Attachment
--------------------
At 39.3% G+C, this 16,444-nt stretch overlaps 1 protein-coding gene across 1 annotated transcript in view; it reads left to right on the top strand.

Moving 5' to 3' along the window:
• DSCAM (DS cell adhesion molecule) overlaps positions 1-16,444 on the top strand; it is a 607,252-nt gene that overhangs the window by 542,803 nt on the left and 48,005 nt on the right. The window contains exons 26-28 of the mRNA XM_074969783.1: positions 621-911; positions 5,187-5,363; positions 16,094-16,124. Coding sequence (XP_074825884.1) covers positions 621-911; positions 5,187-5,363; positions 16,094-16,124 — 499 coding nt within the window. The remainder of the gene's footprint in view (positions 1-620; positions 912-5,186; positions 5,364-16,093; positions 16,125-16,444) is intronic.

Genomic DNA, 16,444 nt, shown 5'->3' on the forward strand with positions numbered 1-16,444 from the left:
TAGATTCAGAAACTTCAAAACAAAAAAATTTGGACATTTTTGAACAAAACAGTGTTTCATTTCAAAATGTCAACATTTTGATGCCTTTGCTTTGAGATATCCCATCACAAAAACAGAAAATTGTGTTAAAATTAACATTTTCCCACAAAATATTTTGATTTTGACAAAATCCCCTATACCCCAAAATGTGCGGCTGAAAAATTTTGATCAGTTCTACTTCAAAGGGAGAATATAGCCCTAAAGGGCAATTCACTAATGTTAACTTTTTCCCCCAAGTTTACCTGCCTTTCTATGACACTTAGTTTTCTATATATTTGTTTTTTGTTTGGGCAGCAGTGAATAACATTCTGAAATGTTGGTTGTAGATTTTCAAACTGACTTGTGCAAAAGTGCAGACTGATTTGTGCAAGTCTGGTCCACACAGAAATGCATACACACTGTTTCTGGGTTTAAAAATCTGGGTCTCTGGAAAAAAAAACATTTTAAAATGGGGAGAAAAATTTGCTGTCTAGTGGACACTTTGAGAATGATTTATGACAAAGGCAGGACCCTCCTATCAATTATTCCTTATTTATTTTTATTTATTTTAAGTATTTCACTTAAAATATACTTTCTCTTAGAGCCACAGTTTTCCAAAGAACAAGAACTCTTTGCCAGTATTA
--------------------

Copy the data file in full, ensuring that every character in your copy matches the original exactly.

At 39.3% G+C, this 16,444-nt stretch overlaps 1 protein-coding gene across 1 annotated transcript in view; it reads left to right on the top strand.

Moving 5' to 3' along the window:
• DSCAM (DS cell adhesion molecule) overlaps positions 1-16,444 on the top strand; it is a 607,252-nt gene that overhangs the window by 542,803 nt on the left and 48,005 nt on the right. The window contains exons 26-28 of the mRNA XM_074969783.1: positions 621-911; positions 5,187-5,363; positions 16,094-16,124. Coding sequence (XP_074825884.1) covers positions 621-911; positions 5,187-5,363; positions 16,094-16,124 — 499 coding nt within the window. The remainder of the gene's footprint in view (positions 1-620; positions 912-5,186; positions 5,364-16,093; positions 16,125-16,444) is intronic.

Genomic DNA, 16,444 nt, shown 5'->3' on the forward strand with positions numbered 1-16,444 from the left:
TAGATTCAGAAACTTCAAAACAAAAAAATTTGGACATTTTTGAACAAAACAGTGTTTCATTTCAAAATGTCAACATTTTGATGCCTTTGCTTTGAGATATCCCATCACAAAAACAGAAAATTGTGTTAAAATTAACATTTTCCCACAAAATATTTTGATTTTGACAAAATCCCCTATACCCCAAAATGTGCGGCTGAAAAATTTTGATCAGTTCTACTTCAAAGGGAGAATATAGCCCTAAAGGGCAATTCACTAATGTTAACTTTTTCCCCCAAGTTTACCTGCCTTTCTATGACACTTAGTTTTCTATATATTTGTTTTTTGTTTGGGCAGCAGTGAATAACATTCTGAAATGTTGGTTGTAGATTTTCAAACTGACTTGTGCAAAAGTGCAGACTGATTTGTGCAAGTCTGGTCCACACAGAAATGCATACACACTGTTTCTGGGTTTAAAAATCTGGGTCTCTGGAAAAAAAAACATTTTAAAATGGGGAGAAAAATTTGCTGTCTAGTGGACACTTTGAGAATGATTTATGACAAAGGCAGGACCCTCCTATCAATTATTCCTTATTTATTTTTATTTATTTTAAGTATTTCACTTAAAATATACTTTCTCTTAGAGCCACAGTTTTCCAAAGAACAAGAACTCTTTGCCAGTATTA